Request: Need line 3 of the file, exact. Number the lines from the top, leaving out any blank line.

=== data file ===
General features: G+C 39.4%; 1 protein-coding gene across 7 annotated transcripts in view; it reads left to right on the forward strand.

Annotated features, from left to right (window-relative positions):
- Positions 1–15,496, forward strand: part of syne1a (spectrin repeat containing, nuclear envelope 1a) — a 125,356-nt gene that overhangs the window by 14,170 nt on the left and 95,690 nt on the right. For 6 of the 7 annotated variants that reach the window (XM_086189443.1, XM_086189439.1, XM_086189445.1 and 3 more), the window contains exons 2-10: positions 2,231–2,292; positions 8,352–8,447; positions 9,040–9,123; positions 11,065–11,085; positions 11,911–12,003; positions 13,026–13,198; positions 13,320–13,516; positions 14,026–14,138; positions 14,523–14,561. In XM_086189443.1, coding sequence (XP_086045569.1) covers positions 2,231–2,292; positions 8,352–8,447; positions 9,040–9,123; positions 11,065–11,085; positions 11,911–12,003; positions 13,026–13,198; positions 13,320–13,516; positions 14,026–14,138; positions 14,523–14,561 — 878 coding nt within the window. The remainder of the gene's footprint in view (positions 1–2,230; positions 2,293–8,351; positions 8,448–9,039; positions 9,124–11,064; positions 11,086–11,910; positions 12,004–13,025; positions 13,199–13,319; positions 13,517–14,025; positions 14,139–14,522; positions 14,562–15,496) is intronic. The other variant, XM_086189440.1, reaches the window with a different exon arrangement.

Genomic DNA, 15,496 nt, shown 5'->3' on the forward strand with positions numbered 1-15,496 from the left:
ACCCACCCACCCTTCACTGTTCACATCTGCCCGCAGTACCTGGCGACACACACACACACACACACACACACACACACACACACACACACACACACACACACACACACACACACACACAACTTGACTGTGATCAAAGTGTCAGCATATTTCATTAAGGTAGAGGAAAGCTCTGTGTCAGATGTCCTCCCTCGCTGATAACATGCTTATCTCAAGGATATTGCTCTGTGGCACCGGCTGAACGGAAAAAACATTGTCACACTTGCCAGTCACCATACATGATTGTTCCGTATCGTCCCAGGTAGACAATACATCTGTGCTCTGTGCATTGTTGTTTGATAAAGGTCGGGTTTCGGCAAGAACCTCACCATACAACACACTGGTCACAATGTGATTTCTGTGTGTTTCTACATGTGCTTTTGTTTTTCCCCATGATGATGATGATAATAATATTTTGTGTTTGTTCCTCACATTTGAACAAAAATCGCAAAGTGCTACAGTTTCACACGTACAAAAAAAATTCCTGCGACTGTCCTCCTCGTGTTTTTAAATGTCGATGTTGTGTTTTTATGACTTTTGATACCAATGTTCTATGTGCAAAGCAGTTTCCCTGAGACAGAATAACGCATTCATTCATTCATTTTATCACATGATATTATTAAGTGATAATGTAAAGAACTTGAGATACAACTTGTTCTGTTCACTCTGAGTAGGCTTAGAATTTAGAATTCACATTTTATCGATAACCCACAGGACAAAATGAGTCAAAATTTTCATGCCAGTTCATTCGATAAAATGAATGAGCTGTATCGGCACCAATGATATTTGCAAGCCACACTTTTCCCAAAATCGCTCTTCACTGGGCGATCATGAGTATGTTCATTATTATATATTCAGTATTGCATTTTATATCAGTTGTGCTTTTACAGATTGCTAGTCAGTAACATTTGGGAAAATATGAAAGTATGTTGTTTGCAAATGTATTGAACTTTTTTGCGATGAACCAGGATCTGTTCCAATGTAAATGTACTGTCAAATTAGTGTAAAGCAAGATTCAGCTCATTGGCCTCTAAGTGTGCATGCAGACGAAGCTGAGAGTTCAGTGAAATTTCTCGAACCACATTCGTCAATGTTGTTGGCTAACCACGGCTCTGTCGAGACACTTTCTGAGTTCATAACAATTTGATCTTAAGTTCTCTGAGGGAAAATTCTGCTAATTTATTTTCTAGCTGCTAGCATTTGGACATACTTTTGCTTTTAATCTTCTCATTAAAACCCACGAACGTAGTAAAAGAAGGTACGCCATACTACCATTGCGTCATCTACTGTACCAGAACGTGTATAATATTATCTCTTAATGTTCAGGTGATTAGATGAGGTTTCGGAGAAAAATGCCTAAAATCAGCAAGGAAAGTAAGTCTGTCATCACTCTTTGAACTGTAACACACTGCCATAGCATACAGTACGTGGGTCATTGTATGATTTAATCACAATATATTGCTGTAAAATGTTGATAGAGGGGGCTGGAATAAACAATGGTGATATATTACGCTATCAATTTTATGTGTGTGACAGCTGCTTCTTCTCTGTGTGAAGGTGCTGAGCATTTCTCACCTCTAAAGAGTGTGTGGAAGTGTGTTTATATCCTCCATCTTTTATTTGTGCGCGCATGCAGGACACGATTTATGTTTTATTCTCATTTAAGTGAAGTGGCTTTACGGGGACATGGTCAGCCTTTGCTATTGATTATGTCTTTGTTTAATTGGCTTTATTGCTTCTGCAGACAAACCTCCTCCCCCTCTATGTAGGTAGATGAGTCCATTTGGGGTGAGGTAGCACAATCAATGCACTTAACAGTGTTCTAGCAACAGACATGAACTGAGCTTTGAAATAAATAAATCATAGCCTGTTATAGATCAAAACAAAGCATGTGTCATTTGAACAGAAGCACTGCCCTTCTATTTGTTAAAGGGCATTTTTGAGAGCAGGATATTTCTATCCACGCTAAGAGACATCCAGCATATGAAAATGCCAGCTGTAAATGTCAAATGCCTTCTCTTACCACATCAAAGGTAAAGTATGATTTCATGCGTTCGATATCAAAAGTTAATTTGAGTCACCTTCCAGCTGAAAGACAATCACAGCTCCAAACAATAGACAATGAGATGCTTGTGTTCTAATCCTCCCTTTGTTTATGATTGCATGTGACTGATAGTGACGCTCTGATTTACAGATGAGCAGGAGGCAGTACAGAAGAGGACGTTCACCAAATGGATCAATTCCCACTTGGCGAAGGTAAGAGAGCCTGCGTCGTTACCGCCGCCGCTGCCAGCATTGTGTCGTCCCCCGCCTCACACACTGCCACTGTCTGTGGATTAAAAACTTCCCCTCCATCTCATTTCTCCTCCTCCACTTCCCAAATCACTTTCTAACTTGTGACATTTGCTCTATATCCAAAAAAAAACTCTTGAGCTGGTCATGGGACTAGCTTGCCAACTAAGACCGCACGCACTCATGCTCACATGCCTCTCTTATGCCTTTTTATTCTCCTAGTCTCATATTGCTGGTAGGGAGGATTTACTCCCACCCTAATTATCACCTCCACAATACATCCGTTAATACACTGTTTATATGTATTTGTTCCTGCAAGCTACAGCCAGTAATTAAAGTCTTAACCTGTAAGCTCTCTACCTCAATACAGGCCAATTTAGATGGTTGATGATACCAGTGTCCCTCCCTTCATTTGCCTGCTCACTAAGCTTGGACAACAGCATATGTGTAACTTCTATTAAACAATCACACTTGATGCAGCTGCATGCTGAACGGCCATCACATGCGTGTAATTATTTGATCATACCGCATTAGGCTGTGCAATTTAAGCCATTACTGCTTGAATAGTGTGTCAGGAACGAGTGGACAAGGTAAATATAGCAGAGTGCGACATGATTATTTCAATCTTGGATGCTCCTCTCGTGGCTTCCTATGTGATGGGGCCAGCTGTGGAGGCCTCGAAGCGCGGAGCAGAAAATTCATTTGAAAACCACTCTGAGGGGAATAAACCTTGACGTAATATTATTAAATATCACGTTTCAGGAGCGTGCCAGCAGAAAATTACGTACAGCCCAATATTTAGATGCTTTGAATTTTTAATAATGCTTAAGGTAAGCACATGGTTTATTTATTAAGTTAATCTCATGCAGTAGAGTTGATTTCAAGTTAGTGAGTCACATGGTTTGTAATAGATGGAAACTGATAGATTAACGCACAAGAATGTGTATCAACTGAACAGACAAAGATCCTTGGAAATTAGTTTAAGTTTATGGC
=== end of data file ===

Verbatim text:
- Positions 1–15,496, forward strand: part of syne1a (spectrin repeat containing, nuclear envelope 1a) — a 125,356-nt gene that overhangs the window by 14,170 nt on the left and 95,690 nt on the right. For 6 of the 7 annotated variants that reach the window (XM_086189443.1, XM_086189439.1, XM_086189445.1 and 3 more), the window contains exons 2-10: positions 2,231–2,292; positions 8,352–8,447; positions 9,040–9,123; positions 11,065–11,085; positions 11,911–12,003; positions 13,026–13,198; positions 13,320–13,516; positions 14,026–14,138; positions 14,523–14,561. In XM_086189443.1, coding sequence (XP_086045569.1) covers positions 2,231–2,292; positions 8,352–8,447; positions 9,040–9,123; positions 11,065–11,085; positions 11,911–12,003; positions 13,026–13,198; positions 13,320–13,516; positions 14,026–14,138; positions 14,523–14,561 — 878 coding nt within the window. The remainder of the gene's footprint in view (positions 1–2,230; positions 2,293–8,351; positions 8,448–9,039; positions 9,124–11,064; positions 11,086–11,910; positions 12,004–13,025; positions 13,199–13,319; positions 13,517–14,025; positions 14,139–14,522; positions 14,562–15,496) is intronic. The other variant, XM_086189440.1, reaches the window with a different exon arrangement.